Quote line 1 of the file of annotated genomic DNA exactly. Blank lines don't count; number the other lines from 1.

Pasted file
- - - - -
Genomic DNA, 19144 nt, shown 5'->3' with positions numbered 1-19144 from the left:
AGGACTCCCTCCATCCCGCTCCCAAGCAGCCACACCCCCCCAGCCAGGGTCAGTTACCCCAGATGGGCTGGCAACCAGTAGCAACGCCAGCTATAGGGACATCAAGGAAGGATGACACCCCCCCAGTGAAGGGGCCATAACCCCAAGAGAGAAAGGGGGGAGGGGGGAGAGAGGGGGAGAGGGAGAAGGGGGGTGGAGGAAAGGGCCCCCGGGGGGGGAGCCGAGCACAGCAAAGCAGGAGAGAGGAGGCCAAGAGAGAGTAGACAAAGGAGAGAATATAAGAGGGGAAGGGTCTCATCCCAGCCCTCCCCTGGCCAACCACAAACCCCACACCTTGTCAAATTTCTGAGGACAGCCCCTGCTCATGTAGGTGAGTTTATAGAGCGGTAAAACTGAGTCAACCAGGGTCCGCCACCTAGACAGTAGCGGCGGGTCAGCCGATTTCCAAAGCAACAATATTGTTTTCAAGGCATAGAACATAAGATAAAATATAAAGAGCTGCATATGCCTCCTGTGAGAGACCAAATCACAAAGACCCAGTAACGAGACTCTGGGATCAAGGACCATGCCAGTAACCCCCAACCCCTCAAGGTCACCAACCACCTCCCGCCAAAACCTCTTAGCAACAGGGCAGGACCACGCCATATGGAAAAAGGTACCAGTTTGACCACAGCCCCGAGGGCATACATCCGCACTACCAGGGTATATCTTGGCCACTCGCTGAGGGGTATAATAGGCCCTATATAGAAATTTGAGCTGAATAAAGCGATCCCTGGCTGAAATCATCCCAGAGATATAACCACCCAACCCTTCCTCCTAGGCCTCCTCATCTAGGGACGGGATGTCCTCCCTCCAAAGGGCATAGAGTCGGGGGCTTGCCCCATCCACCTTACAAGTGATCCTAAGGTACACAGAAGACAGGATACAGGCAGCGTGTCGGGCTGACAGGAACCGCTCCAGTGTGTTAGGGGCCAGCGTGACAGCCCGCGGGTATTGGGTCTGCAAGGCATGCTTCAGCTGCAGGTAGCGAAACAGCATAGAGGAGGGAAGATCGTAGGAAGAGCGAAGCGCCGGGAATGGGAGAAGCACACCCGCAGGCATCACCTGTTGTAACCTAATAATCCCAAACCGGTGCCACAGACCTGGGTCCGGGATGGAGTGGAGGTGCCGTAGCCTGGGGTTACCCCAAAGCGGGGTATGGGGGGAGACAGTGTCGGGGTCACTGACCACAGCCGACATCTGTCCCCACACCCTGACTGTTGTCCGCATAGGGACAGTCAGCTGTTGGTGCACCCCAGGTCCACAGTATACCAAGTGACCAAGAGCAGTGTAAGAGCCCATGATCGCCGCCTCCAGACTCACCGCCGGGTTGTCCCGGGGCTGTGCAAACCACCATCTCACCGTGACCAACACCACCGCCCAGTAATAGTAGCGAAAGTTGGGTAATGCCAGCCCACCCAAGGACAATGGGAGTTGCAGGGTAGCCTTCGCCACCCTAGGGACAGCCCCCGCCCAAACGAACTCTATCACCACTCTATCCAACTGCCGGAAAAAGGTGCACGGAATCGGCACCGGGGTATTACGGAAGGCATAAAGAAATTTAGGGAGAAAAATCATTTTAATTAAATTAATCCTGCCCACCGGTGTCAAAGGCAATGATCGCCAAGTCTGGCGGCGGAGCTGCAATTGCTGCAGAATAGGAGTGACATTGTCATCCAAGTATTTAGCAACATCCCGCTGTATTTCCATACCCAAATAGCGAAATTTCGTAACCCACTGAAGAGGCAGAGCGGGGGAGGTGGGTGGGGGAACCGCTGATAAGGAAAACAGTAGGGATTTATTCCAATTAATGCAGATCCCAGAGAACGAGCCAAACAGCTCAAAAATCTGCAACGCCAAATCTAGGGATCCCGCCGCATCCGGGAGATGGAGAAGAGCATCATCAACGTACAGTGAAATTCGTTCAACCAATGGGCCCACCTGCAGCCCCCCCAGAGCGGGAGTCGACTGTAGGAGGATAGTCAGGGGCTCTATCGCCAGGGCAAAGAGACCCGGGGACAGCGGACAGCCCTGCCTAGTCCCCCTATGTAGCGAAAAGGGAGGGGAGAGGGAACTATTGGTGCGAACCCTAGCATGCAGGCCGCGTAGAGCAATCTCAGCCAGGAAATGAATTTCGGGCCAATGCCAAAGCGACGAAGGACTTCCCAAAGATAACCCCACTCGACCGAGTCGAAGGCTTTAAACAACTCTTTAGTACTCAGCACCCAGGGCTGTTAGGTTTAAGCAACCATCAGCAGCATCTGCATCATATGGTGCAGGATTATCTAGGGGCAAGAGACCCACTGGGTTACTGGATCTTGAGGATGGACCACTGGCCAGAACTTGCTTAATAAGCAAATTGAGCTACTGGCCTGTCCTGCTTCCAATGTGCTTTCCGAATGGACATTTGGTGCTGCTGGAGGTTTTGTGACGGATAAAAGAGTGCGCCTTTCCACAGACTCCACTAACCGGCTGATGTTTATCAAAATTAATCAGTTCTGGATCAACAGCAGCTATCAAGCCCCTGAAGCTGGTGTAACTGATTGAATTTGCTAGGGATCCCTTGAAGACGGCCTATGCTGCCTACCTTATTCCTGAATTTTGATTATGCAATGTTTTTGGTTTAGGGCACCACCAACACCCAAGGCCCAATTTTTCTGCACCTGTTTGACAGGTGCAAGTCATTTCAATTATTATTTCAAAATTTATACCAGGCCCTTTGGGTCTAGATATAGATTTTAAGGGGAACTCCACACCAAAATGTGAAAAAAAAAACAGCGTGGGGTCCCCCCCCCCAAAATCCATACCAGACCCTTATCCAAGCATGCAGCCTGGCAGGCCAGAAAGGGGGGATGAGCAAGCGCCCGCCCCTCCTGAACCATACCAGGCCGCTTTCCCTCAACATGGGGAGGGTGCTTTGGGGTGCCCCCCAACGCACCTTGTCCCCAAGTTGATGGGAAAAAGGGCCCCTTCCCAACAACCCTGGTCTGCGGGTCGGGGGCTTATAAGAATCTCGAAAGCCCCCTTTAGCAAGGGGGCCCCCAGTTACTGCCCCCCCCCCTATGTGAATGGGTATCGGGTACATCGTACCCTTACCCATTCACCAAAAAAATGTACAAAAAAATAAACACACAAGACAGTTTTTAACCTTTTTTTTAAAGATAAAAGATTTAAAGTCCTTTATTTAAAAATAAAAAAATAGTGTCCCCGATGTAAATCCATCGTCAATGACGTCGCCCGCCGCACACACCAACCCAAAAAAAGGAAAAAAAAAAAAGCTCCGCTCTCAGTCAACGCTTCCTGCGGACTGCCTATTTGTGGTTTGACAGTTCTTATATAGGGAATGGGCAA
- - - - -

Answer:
Genomic DNA, 19144 nt, shown 5'->3' with positions numbered 1-19144 from the left: